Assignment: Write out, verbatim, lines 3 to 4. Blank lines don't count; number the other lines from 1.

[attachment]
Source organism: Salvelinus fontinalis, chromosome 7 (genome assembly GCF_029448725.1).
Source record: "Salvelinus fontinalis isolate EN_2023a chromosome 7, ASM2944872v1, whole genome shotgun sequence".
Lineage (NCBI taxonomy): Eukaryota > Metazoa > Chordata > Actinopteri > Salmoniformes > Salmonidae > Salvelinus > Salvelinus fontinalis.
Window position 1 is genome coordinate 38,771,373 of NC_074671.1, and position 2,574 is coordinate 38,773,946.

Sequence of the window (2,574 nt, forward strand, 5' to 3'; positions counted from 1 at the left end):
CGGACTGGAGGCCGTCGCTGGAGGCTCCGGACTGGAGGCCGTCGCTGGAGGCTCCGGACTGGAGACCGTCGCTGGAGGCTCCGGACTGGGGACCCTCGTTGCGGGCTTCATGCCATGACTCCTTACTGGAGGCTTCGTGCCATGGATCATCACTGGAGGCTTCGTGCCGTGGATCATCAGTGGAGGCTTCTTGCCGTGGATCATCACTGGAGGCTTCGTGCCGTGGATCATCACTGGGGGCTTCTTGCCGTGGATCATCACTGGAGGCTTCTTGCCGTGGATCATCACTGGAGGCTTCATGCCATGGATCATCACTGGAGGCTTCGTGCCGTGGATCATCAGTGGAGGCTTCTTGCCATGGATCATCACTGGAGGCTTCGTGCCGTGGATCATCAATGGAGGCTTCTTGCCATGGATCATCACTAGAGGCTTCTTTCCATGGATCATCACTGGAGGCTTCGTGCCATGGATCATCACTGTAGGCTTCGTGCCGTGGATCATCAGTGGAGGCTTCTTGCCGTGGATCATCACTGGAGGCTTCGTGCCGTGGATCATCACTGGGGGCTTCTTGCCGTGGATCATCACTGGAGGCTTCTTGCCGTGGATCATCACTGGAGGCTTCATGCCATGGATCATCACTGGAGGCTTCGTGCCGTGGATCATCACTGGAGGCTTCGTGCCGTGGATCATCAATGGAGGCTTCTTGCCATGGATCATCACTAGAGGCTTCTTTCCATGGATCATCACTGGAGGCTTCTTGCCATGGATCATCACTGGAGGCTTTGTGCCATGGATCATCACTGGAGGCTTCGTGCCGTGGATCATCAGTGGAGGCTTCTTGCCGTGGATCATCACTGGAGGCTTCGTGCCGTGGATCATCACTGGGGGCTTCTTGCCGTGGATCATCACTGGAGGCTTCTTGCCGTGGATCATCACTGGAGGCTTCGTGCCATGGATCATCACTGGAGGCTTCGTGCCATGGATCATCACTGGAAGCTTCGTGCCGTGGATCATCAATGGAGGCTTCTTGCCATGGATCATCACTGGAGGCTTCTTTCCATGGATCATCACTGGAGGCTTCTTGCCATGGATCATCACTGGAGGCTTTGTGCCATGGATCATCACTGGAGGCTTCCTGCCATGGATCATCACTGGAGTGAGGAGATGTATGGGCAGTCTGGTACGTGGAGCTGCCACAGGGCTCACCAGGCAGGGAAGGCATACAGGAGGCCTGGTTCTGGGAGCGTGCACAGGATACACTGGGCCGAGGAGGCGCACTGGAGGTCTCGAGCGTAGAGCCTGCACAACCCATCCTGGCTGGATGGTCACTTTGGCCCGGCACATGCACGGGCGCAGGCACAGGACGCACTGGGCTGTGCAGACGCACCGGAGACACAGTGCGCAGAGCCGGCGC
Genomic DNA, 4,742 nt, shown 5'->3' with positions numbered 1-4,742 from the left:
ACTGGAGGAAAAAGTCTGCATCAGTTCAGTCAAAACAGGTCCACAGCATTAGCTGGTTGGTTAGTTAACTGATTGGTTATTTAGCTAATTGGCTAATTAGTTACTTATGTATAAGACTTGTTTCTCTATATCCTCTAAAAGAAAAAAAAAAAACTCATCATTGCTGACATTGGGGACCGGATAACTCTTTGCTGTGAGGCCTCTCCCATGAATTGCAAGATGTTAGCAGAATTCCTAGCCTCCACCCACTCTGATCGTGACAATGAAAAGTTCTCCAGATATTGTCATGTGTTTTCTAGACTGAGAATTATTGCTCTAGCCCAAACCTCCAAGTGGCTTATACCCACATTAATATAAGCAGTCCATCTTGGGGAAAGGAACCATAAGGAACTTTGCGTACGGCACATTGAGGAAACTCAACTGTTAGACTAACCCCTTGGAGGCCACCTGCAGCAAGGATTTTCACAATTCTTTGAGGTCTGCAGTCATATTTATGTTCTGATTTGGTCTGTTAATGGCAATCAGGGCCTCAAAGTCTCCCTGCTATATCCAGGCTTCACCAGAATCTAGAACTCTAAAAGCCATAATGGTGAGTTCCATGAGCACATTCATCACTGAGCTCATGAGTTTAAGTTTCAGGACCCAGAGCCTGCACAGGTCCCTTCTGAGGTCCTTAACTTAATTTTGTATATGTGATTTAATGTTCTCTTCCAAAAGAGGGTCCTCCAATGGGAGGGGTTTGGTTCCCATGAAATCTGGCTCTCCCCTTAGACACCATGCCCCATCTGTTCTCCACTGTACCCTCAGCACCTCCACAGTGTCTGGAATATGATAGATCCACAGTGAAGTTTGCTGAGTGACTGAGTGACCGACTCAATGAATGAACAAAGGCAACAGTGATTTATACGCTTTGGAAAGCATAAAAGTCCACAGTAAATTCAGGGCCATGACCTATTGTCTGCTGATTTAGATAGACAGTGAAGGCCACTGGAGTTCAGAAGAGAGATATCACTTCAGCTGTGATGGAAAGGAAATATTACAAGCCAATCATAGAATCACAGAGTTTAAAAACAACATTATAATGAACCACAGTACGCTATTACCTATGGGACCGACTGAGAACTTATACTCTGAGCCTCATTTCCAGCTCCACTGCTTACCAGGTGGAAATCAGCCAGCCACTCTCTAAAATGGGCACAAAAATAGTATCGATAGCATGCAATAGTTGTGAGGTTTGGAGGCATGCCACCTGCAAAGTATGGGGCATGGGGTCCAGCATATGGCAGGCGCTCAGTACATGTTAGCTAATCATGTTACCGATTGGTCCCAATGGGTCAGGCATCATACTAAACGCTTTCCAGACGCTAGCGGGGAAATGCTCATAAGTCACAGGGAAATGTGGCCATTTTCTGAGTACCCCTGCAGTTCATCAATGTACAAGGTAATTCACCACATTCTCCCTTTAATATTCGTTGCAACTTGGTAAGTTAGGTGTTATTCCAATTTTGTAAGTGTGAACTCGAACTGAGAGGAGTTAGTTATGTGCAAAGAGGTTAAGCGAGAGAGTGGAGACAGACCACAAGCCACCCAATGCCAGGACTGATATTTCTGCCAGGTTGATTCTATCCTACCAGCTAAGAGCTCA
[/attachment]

Lineage (NCBI taxonomy): Eukaryota > Metazoa > Chordata > Actinopteri > Salmoniformes > Salmonidae > Salvelinus > Salvelinus fontinalis.
Window position 1 is genome coordinate 38,771,373 of NC_074671.1, and position 2,574 is coordinate 38,773,946.